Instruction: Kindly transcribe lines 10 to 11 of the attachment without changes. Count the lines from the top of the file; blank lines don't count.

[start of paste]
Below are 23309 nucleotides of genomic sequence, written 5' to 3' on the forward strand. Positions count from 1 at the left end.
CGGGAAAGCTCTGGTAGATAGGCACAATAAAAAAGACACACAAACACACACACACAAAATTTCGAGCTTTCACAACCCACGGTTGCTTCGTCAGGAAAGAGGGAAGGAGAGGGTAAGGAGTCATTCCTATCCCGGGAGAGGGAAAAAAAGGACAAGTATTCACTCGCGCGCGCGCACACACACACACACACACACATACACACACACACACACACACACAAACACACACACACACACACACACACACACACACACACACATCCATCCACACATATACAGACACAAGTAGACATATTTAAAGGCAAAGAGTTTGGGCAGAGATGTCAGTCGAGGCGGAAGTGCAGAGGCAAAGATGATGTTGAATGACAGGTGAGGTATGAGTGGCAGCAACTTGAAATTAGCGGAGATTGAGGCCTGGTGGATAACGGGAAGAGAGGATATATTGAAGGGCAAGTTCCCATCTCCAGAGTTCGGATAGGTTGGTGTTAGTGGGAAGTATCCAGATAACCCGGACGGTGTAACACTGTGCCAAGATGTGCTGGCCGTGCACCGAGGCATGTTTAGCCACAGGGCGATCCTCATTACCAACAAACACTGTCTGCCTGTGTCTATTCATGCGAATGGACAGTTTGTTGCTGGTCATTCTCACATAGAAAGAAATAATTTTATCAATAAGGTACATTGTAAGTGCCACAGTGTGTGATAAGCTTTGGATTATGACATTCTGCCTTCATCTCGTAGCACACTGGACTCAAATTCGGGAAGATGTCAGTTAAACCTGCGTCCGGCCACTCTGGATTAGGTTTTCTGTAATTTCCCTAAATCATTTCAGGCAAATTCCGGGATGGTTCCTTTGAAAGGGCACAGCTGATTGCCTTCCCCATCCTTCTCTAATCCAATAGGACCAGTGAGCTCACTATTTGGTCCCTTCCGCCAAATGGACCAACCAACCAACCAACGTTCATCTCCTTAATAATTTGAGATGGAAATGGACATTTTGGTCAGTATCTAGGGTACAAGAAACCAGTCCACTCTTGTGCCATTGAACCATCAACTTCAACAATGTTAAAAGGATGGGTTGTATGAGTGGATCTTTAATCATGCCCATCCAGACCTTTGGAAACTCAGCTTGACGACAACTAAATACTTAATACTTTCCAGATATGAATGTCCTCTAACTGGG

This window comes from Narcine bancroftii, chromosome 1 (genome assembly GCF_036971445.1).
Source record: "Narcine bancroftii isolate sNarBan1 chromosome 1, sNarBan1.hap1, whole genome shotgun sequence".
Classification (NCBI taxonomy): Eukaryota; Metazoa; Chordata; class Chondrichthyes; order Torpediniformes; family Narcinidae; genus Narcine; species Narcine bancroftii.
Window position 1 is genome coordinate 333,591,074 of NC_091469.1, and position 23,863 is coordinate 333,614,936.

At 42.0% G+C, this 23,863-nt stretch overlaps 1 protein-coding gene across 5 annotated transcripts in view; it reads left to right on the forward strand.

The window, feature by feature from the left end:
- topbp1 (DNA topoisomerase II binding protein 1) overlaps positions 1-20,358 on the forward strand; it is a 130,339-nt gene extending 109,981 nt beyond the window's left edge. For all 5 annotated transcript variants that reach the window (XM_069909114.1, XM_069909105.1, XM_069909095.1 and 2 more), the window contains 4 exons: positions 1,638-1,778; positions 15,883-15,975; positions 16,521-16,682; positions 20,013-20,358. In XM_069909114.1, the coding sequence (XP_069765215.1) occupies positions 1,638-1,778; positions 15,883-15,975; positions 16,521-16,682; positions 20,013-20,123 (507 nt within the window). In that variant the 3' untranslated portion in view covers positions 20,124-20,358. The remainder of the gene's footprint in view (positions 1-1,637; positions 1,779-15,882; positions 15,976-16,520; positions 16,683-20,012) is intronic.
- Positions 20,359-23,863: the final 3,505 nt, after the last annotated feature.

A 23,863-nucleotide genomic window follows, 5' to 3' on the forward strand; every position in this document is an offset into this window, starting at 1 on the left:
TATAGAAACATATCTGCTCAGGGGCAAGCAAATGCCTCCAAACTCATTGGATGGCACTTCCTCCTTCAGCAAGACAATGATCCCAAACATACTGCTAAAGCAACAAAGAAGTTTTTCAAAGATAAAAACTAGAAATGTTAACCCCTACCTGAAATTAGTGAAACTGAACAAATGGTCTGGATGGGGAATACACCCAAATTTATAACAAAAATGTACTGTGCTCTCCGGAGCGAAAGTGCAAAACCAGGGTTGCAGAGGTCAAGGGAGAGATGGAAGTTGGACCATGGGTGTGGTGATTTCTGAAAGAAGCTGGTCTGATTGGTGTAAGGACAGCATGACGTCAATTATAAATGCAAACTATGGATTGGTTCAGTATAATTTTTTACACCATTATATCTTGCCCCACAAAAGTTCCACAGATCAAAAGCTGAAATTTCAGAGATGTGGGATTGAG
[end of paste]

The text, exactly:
- Positions 20,359-23,863: the final 3,505 nt, after the last annotated feature.

A 23,863-nucleotide genomic window follows, 5' to 3' on the forward strand; every position in this document is an offset into this window, starting at 1 on the left: